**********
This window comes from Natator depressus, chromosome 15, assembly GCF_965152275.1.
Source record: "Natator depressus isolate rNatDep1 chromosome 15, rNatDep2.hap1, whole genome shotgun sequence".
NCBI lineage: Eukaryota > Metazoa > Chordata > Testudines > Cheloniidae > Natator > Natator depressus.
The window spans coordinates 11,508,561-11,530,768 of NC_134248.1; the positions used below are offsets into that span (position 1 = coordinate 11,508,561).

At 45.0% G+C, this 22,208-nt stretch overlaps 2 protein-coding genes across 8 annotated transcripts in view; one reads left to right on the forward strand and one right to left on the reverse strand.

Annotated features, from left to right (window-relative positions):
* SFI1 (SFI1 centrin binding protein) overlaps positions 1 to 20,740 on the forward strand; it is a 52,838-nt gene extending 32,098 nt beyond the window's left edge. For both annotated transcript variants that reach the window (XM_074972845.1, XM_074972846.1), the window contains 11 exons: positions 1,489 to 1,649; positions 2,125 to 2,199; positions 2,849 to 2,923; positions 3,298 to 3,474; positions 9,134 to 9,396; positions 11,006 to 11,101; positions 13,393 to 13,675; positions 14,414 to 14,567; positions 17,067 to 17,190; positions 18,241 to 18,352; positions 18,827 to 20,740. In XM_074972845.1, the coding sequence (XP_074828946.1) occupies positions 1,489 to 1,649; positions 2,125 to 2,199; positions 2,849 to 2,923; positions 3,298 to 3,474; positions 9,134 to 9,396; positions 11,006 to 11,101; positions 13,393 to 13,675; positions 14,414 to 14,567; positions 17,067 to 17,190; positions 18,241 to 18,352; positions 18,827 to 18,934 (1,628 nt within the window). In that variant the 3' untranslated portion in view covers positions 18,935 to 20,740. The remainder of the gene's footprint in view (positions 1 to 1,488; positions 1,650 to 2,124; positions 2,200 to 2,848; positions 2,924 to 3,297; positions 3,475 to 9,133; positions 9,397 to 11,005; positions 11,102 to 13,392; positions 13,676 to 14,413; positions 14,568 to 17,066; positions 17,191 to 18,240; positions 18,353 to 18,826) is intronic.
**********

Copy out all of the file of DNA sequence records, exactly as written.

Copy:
This window comes from Natator depressus, chromosome 15, assembly GCF_965152275.1.
Source record: "Natator depressus isolate rNatDep1 chromosome 15, rNatDep2.hap1, whole genome shotgun sequence".
NCBI lineage: Eukaryota > Metazoa > Chordata > Testudines > Cheloniidae > Natator > Natator depressus.
The window spans coordinates 11,508,561-11,530,768 of NC_134248.1; the positions used below are offsets into that span (position 1 = coordinate 11,508,561).

At 45.0% G+C, this 22,208-nt stretch overlaps 2 protein-coding genes across 8 annotated transcripts in view; one reads left to right on the forward strand and one right to left on the reverse strand.

Annotated features, from left to right (window-relative positions):
* SFI1 (SFI1 centrin binding protein) overlaps positions 1 to 20,740 on the forward strand; it is a 52,838-nt gene extending 32,098 nt beyond the window's left edge. For both annotated transcript variants that reach the window (XM_074972845.1, XM_074972846.1), the window contains 11 exons: positions 1,489 to 1,649; positions 2,125 to 2,199; positions 2,849 to 2,923; positions 3,298 to 3,474; positions 9,134 to 9,396; positions 11,006 to 11,101; positions 13,393 to 13,675; positions 14,414 to 14,567; positions 17,067 to 17,190; positions 18,241 to 18,352; positions 18,827 to 20,740. In XM_074972845.1, the coding sequence (XP_074828946.1) occupies positions 1,489 to 1,649; positions 2,125 to 2,199; positions 2,849 to 2,923; positions 3,298 to 3,474; positions 9,134 to 9,396; positions 11,006 to 11,101; positions 13,393 to 13,675; positions 14,414 to 14,567; positions 17,067 to 17,190; positions 18,241 to 18,352; positions 18,827 to 18,934 (1,628 nt within the window). In that variant the 3' untranslated portion in view covers positions 18,935 to 20,740. The remainder of the gene's footprint in view (positions 1 to 1,488; positions 1,650 to 2,124; positions 2,200 to 2,848; positions 2,924 to 3,297; positions 3,475 to 9,133; positions 9,397 to 11,005; positions 11,102 to 13,392; positions 13,676 to 14,413; positions 14,568 to 17,066; positions 17,191 to 18,240; positions 18,353 to 18,826) is intronic.